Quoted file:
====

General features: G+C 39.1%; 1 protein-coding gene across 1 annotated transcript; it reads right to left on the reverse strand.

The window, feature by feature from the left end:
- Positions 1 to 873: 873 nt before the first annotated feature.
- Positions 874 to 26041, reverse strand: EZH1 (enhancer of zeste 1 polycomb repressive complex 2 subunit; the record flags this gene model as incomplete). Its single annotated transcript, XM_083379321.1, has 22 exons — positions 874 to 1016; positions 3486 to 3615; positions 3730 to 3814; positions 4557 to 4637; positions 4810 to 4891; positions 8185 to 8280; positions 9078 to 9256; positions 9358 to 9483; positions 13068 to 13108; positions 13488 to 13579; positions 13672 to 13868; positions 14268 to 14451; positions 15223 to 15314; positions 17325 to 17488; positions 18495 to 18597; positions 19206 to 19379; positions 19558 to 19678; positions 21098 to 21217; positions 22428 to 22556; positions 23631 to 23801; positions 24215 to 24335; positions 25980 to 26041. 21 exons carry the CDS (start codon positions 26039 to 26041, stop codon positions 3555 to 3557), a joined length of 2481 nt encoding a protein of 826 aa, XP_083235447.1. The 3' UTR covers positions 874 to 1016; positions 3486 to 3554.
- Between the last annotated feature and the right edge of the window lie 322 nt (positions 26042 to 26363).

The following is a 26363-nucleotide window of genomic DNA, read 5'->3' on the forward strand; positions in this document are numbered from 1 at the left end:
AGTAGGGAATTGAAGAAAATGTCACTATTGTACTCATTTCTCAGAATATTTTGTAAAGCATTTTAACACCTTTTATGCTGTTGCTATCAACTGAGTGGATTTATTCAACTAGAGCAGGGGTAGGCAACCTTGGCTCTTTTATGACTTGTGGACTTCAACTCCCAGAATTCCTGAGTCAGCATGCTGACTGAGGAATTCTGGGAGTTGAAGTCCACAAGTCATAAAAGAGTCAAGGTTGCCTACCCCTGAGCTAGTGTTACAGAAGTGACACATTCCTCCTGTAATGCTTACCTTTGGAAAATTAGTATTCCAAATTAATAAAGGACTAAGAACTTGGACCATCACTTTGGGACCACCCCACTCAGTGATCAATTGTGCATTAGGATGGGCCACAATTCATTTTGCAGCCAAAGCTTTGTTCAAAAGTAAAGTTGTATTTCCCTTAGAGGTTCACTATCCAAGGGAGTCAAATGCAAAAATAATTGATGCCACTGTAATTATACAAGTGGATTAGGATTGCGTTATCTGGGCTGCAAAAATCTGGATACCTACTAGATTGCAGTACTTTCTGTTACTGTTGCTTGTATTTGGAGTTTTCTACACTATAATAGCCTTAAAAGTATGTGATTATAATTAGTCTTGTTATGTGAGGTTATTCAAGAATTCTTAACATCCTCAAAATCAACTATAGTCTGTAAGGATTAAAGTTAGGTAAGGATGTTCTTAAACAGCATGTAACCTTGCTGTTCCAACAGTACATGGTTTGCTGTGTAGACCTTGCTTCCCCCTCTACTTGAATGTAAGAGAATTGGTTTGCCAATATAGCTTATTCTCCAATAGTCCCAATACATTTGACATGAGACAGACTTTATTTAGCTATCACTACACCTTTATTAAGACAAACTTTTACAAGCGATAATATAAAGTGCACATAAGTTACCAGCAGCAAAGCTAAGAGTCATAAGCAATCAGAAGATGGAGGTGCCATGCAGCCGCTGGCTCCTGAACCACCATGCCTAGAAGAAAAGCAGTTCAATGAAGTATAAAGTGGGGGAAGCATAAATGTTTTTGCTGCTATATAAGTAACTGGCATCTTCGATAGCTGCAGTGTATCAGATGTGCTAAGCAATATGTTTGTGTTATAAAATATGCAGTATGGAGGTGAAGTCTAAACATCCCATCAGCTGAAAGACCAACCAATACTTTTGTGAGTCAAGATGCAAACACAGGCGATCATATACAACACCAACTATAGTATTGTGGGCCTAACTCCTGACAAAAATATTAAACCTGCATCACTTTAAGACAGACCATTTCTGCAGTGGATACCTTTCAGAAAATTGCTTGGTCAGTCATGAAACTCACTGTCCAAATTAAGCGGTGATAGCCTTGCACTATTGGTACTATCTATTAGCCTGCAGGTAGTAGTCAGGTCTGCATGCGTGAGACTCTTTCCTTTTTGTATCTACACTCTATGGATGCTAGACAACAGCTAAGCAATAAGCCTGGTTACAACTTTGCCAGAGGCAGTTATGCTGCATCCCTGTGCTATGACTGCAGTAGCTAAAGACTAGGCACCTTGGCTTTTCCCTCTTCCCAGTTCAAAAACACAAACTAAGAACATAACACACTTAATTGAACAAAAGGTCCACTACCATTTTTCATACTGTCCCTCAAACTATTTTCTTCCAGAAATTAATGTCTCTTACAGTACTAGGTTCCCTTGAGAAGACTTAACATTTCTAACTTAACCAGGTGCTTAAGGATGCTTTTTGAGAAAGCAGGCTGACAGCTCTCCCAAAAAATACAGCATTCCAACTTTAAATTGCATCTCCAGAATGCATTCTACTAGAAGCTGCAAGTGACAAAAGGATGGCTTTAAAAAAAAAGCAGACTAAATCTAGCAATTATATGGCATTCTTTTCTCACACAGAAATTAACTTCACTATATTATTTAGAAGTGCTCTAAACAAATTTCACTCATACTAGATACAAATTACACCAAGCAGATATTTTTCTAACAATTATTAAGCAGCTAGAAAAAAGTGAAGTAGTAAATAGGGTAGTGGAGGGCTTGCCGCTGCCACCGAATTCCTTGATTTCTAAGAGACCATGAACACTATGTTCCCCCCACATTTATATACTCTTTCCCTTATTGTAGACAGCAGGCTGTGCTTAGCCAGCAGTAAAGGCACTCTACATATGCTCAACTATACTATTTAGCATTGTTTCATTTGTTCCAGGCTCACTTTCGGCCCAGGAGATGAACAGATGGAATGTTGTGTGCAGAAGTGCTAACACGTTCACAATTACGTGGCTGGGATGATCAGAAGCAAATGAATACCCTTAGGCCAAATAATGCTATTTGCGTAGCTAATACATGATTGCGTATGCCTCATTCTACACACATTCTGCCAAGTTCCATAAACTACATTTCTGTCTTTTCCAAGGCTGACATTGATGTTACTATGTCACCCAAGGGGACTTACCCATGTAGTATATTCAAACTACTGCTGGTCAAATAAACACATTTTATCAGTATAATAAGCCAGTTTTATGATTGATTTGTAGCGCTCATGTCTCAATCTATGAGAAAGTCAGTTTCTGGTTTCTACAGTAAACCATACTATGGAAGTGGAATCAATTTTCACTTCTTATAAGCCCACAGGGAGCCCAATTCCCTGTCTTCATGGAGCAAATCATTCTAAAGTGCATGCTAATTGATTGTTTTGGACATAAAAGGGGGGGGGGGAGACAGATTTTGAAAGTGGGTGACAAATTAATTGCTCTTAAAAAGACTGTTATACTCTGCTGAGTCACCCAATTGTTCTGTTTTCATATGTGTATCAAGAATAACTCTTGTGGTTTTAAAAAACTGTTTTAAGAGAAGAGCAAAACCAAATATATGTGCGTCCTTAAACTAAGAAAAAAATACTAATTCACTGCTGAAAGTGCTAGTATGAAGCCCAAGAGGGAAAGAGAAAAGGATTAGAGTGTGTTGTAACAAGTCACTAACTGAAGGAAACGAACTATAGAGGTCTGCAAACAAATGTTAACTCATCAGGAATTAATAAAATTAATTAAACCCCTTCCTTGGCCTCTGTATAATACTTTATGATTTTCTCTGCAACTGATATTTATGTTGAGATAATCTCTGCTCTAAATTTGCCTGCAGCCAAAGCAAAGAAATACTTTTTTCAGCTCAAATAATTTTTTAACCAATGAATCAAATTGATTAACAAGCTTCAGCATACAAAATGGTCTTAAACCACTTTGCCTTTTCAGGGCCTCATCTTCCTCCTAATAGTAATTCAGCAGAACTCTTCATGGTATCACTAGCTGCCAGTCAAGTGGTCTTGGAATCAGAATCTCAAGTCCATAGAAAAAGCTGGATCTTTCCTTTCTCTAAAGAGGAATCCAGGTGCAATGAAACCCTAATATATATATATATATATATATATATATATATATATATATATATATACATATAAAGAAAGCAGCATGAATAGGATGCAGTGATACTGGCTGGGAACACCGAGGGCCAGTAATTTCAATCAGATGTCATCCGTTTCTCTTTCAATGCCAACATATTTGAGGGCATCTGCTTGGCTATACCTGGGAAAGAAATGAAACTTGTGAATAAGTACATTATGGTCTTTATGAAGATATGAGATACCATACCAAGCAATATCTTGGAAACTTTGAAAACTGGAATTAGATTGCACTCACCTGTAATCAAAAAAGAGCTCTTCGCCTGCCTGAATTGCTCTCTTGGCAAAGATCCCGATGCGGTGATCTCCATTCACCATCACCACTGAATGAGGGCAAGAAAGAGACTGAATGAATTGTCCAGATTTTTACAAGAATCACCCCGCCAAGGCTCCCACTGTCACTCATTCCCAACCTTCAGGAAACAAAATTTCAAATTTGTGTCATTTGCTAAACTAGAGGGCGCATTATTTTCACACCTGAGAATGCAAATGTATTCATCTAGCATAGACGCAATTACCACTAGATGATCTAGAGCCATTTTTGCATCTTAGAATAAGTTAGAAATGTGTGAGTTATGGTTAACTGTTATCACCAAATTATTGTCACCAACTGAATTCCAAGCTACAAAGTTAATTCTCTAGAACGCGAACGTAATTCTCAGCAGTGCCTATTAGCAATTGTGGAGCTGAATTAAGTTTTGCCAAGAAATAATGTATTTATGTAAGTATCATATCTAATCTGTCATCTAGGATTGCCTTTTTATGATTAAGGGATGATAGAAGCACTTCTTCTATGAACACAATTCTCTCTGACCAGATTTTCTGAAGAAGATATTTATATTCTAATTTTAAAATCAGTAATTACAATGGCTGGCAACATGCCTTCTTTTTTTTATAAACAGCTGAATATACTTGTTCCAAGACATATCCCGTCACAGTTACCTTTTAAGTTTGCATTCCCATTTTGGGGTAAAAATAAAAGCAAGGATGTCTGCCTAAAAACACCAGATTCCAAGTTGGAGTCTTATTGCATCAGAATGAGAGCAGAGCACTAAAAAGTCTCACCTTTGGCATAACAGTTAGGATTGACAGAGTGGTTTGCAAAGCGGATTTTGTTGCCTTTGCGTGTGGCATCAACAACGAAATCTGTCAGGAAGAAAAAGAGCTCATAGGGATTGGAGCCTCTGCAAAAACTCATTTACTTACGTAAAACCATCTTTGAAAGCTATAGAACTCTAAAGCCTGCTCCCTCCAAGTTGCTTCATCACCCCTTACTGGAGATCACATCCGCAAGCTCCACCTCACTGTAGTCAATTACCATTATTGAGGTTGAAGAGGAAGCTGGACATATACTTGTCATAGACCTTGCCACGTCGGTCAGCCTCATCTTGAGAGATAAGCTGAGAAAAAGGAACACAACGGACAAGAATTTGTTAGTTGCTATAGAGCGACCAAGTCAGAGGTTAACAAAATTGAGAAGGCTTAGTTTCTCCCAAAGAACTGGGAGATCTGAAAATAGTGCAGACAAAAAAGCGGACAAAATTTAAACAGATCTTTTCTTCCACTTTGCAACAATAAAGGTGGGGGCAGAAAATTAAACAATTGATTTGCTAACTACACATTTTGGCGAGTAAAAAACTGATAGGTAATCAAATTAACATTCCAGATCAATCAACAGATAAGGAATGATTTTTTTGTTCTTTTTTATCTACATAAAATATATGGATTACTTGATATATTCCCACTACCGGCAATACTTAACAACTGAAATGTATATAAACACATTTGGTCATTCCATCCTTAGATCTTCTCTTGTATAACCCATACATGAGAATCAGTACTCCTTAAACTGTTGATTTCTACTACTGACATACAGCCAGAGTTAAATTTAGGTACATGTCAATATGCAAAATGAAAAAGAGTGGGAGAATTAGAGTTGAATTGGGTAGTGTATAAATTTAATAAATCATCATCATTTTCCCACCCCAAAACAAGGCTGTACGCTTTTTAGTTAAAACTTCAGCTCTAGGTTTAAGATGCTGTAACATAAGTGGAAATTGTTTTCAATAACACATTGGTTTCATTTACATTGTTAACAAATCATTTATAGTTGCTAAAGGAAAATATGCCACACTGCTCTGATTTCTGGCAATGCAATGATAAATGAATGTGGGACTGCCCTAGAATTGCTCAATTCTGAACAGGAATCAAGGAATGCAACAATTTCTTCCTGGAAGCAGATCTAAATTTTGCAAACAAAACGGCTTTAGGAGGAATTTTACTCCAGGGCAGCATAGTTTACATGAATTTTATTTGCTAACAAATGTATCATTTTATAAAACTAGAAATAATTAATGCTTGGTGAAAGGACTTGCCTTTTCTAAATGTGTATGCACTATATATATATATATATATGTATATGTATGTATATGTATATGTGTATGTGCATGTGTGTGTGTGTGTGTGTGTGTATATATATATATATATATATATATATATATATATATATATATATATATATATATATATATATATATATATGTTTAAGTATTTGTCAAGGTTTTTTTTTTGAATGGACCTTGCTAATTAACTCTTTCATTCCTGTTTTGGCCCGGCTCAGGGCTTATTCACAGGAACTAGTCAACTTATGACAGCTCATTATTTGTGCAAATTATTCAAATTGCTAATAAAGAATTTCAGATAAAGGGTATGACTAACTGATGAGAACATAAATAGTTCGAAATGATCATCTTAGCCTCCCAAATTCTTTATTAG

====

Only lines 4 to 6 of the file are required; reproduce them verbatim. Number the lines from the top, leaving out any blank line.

- Positions 874 to 26041, reverse strand: EZH1 (enhancer of zeste 1 polycomb repressive complex 2 subunit; the record flags this gene model as incomplete). Its single annotated transcript, XM_083379321.1, has 22 exons — positions 874 to 1016; positions 3486 to 3615; positions 3730 to 3814; positions 4557 to 4637; positions 4810 to 4891; positions 8185 to 8280; positions 9078 to 9256; positions 9358 to 9483; positions 13068 to 13108; positions 13488 to 13579; positions 13672 to 13868; positions 14268 to 14451; positions 15223 to 15314; positions 17325 to 17488; positions 18495 to 18597; positions 19206 to 19379; positions 19558 to 19678; positions 21098 to 21217; positions 22428 to 22556; positions 23631 to 23801; positions 24215 to 24335; positions 25980 to 26041. 21 exons carry the CDS (start codon positions 26039 to 26041, stop codon positions 3555 to 3557), a joined length of 2481 nt encoding a protein of 826 aa, XP_083235447.1. The 3' UTR covers positions 874 to 1016; positions 3486 to 3554.
- Between the last annotated feature and the right edge of the window lie 322 nt (positions 26042 to 26363).

The following is a 26363-nucleotide window of genomic DNA, read 5'->3' on the forward strand; positions in this document are numbered from 1 at the left end: